Prominent Democrats—including the president and House Minority Leader Nancy Pelosi—are openly suggesting that Medicare be means-tested and Social Security payments be reduced by applying a lower adjustment for inflation.
This is even before they’ve started budget negotiations with Republicans—who still refuse to raise taxes on the rich, close tax loopholes the rich depend on (such as hedge-fund and private-equity managers’ “carried interest”), increase capital gains taxes on the wealthy, cap their tax deductions, or tax financial transactions.
It’s not the first time Democrats have led with a compromise, but these particular pre-concessions are especially unwise.
The Cyprus banking crisis presents, in microcosm, everything that is perverse about the European leaders’ response to the continuing financial collapse. And bravo to the Cypriot Parliament for rejecting the EU’s insane demand to condition a bank bailout on a large tax on small depositors.
This past January was the deadliest month in Chicago in more than a decade. Forty-two people lost their lives on the city’s streets, most of them to gun violence. For 2012, the total number of homicides was 509, of which 443 involved firearms. While most of the shootings could be attributed to gang feuds, innocent people were caught in crossfire that often erupted in broad daylight and on public streets.
It’s too late for Tonisha Howard, the mother of three in Milwaukee who was fired for leaving work to be with her hospitalized two-year-old. And for Felix Trinidad, who was so afraid of losing his job at Golden Farm fruit store in Brooklyn that he didn’t take time off to go to the doctor—even after he vomited blood. Trinidad, a father of two who had stomach cancer, continued to work until just days before his death from stomach cancer at age 34. But for workers in Portland and perhaps Philadelphia, paid sick days just got much closer to becoming reality.
Because of its sins, the Roman Catholic Church is broken. The capital C in church is important; it signifies the institution, not the faithful. A wise Jesuit, the late Cardinal Avery Dulles, once wrote that the church can be viewed in different ways: as a herald, as a mystical communion, as an institution. It is the institution I am talking about.
With the Supreme Court expected to strike down a key piece of the Voting Rights Act later this year, now is a crucial moment for discussing Section 5's inarguable successes both in terms of civil rights and in improving the economic lives of Southern blacks.
Gavin Wright, a professor of American economic history at Stanford, has spent his career studying the economics of slavery, segregation, and the historical Southern economy. His recent book, Sharing the Prize, documents the economic impact that the civil rights acts of the mid-1960s had on Southerners, black and white.
Long before we thought of founding The American Prospect in 1989, I came to know Paul Starr through a prescient article titled “Passive Intervention.” The piece was published in 1979, in a now-defunct journal, Working Papers for a New Society.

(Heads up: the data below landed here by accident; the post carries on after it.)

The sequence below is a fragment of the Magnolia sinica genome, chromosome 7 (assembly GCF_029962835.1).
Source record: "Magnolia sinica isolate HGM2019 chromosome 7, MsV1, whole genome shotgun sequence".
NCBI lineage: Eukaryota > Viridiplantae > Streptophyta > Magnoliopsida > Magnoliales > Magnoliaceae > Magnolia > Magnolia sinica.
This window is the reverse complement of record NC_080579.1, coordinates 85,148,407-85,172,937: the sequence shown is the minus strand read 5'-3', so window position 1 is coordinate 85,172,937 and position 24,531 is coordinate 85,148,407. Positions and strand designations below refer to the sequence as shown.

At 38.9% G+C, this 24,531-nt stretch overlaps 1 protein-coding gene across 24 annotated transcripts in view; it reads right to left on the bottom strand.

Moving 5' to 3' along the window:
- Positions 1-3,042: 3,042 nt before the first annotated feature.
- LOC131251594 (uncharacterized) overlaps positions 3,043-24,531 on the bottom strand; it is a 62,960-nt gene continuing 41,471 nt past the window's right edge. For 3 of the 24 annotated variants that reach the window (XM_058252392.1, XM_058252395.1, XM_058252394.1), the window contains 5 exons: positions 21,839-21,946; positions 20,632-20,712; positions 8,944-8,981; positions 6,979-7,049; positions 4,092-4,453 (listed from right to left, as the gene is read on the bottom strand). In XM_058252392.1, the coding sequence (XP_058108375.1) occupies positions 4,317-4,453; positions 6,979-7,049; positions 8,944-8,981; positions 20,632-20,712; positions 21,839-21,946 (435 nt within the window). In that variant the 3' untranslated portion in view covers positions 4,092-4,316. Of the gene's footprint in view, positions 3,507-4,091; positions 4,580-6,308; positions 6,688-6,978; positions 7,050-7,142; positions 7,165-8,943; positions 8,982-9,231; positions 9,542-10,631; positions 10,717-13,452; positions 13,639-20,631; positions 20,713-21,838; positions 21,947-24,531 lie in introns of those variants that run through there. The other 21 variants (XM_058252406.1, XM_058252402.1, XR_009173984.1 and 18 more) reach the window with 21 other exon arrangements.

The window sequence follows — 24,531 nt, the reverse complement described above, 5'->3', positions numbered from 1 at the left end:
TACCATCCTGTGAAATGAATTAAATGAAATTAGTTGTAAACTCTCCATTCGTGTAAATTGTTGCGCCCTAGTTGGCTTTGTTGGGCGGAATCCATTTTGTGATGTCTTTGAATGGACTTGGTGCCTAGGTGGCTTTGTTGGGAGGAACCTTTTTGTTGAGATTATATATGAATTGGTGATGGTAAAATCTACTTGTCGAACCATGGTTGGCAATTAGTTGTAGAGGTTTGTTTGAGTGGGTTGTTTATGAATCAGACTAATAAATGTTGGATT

With the sequester now beginning, I find myself thinking about Robert F. Kennedy—and 46 years ago when I was an intern in his Senate office.
1967 was a difficult time for the nation. America was deeply split over civil rights and the Vietnam War. Many of our cities were burning. The war was escalating.
But RFK was upbeat. He was also busy and intense—drafting legislation, lining up votes, speaking to the poor, inspiring the young. I was awed by his energy and optimism, and his overriding passion for social justice and the public good. (Within a few months he’d declare his intention to run for president. Within a year he’d be dead.)
Cristina Romer, Berkeley economics professor and the former head of President Obama’s Council of Economic Advisers, passed judgment on the merits of raising the minimum wage in Saturday’s New York Times, and in the process made clear why she wasn’t a member of the president’s de facto council of political advisers. She argued, as some mainstream economists do, that the merits of a heightened minimum wage were slight—that it may, for instance, raise prices, offsetting the gain to low-wage workers.
That there's a gap between black and white wealth is nothing new. Researchers have studied it for decades, people have lived it for longer, and comedians—from Chris Rock to Dave Chappelle—have used it to craft biting humor. What's novel is the extent to which its has exploded over the last 25 years.
The latest fiscal showdown concerns the “sequester”—across the board cuts to (almost entirely) discretionary spending that will total just over $1 trillion in the next decade, and which are set to take effect on March 1. What should those who have better things to do with their life than follow fiscal policy debates know about the sequester?
The White House apparently believes the best way to strengthen its hand in the upcoming “sequester” showdown with Republicans is to tell Americans how awful the spending cuts will be and blame Republicans for them.
It won’t work. These tactical messages are getting in the way of the larger truth, which the president must hammer home: The Republicans’ austerity and trickle-down economics are dangerous, bald-faced lies.
Yes, the pending spending cuts will hurt. But even if some Americans begin to feel the pain when the cuts go into effect Friday, most won’t feel it for weeks or months, if ever.